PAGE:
Malaysia Airlines Catering

airline_food

I have discovered a new appreciation for Malaysia Airlines catering.

Eating out on a plane is not always a pleasant experience; often you are crammed into to a small space and confronted by a little tray containing three courses and plastic cutlery which makes it difficult to cut up your proteins.

On a really crowded plane you don’t even have enough elbow room to cut properly, so you have to lift your wrists so as to plunge your knife into your food at a 90 degree angle and sort of pirouette the placcy knife in order to slice off a few precious fibres.

Many people complain that airline food is flavourless, but even that is not quite true.  Flying can actually decrease your sense of taste by 30%. Airline food is still normally not as bland as eating fast food, but if you ate that same airline meal on the ground you would probably enjoy it more.

Recently, I had the opportunity to visit Malaysia Airlines’ catering centre at Kuala Lumpur International Airport.  It was an experience that was both interesting and quite an eye opener.

The meals served on Malaysia Airlines flights. Food on those flights which depart Kuala Lumpur, are prepared by a catering company called Brahim’s Airline Catering, which is partly owned by Malaysia Airlines.

This catering company also supplies meals for over 30 other airlines.

Prior to visiting the catering headquarters I had assumed that most airline meals would prepared in bulk by machines.  I was way off the mark, as the preparation of meals at Brahim’s is a distinctly hands on affair and very labour intensive.

An incredible feat when you consider that they prepare approximately 35,000 meals per day and cater for all special dietary needs.

Before any meal can be sent to a plane, it has undergone months of testing.  There is a large test kitchen on the premises where meals are developed according to client requirements.

They even use a hyperbaric chamber, a device which uses oxygen at high atmospheric pressure, in which to test their seasonings so as to get an accurate replication of taste at 30+ thousand feet.

At almost every work station is a set of scales, because each type of meal has to be portioned to exactly the same weight and size.  Watching the butchers and fishmongers producing hundreds same-sized fish pieces and steaks was mesmerising.  They do weigh random pieces, but with years of experience that eye for detail is exact.

The catering centre uses about 4 tonnes of chicken per day, as it is by far the most popular protein.  They also use about 750kgs daily of beef, lamb and fish.  Most of it is sourced from Australia and butchered here under strict halal standards.

Proteins arrive at the centre frozen, and all goods are stored in giant cool rooms.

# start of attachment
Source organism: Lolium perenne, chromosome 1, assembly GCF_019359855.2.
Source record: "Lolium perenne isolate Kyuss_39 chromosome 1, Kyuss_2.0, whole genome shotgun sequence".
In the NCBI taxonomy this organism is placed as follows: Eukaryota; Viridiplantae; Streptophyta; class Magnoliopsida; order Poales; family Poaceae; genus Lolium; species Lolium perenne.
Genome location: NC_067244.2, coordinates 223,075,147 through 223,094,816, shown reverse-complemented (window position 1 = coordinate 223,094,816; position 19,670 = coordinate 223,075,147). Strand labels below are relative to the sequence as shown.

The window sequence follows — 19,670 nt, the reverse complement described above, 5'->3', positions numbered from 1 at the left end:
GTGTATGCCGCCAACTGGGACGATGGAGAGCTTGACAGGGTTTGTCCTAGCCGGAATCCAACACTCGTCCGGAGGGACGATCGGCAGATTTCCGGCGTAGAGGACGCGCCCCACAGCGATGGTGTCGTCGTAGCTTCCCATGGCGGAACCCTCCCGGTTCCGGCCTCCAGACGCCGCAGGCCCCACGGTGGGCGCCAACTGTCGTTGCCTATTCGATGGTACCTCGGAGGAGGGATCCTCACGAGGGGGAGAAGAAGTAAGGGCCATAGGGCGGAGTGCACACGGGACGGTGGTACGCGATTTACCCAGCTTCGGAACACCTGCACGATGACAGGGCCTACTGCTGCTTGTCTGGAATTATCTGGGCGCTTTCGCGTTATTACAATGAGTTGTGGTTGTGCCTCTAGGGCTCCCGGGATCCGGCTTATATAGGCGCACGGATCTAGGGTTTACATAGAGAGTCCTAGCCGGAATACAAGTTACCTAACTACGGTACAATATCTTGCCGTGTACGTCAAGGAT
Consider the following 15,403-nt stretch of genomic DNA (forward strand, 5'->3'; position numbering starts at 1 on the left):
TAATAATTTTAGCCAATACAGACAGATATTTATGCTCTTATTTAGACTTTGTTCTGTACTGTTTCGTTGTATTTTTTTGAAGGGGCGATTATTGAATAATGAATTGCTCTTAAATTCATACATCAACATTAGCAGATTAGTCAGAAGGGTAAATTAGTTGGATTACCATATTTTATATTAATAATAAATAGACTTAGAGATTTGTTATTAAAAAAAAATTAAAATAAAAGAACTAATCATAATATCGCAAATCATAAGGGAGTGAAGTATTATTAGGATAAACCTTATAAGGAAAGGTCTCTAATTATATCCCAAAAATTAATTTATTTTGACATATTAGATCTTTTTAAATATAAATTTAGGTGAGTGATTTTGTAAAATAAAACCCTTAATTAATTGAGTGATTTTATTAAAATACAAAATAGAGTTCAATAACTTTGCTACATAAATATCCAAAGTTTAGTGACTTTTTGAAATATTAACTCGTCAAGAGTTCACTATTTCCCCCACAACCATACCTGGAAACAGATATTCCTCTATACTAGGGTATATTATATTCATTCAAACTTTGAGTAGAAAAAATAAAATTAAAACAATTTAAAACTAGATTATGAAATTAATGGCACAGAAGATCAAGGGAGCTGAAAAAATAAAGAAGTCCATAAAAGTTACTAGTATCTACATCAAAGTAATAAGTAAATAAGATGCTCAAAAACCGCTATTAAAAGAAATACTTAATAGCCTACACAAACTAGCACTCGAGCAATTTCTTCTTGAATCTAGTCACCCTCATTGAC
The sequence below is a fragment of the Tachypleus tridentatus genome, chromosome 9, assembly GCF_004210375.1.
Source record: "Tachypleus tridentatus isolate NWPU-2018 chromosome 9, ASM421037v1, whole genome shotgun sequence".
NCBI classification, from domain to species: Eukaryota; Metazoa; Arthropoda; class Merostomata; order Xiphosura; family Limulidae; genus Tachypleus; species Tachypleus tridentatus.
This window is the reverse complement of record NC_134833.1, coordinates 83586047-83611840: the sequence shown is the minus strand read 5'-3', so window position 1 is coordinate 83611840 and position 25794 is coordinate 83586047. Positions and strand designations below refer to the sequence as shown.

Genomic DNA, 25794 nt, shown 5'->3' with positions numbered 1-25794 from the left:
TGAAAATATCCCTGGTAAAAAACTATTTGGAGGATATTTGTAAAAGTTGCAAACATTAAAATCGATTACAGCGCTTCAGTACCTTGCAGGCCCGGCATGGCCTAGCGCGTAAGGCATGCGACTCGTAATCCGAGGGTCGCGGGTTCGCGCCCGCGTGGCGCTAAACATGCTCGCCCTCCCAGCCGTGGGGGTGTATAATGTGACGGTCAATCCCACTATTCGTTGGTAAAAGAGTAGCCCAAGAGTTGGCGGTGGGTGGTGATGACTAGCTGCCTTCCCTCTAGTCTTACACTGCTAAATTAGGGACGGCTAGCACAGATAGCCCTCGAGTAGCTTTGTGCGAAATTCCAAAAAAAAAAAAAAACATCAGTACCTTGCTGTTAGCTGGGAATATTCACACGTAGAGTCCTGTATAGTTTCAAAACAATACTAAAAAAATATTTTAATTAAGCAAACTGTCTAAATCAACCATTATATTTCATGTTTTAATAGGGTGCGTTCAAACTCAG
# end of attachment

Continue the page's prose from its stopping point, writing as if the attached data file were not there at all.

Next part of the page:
The preparation rooms are just like any commercial kitchen, but on a massive scale.

Sanitation is of utmost importance as they cannot afford to risk the chance of dodgy meals causing chaos to those hundreds of passengers who are encased within an aluminium tube travelling at close to the speed of sound at an altitude of many thousands of metres with just a few toilets on board.

Meals are accurately prepared 24 hours before the intended flight is due to depart.  Don’t worry, though, as temperature control is vital to keep the food safe, and all meals are put into chillers as soon as they are prepared.  These meals are kept chilled during transport to and loading of the plane, and kept at low temperatures until service.

It used to be that meals were cooked to 80% done, and warmed the extra 20% on board, but now they are cooked to 100%, because it is safer to do so.

There are little tricks used to make the brain think you are eating recently cooked food.

One of the most popular meals onboard Malaysia Airlines is their satays.

I watched these being prepared and cooked in their thousands, just like I have seen done at satay stalls on the streets of Malaysia.

The airline satays have that same smokiness and caramelisation that you’d expect from a street stall.  Although the satay sticks themselves are 100% cooked and warmed on board, the oil and peanut sauce that accompanies them is heated, rather than warmed, giving you that authentic taste and temperature.

Watching great vats of curry bubbling away, and taking in the magnificent aromas which wafted my way, was mouth-watering.

Airline food is actually real food. When I witnessed it being cooked and packaged I had a much greater appreciation for the care that goes into sending those meals skyward to both help nourish us, and also to use up a bit of time during those long haul flights.

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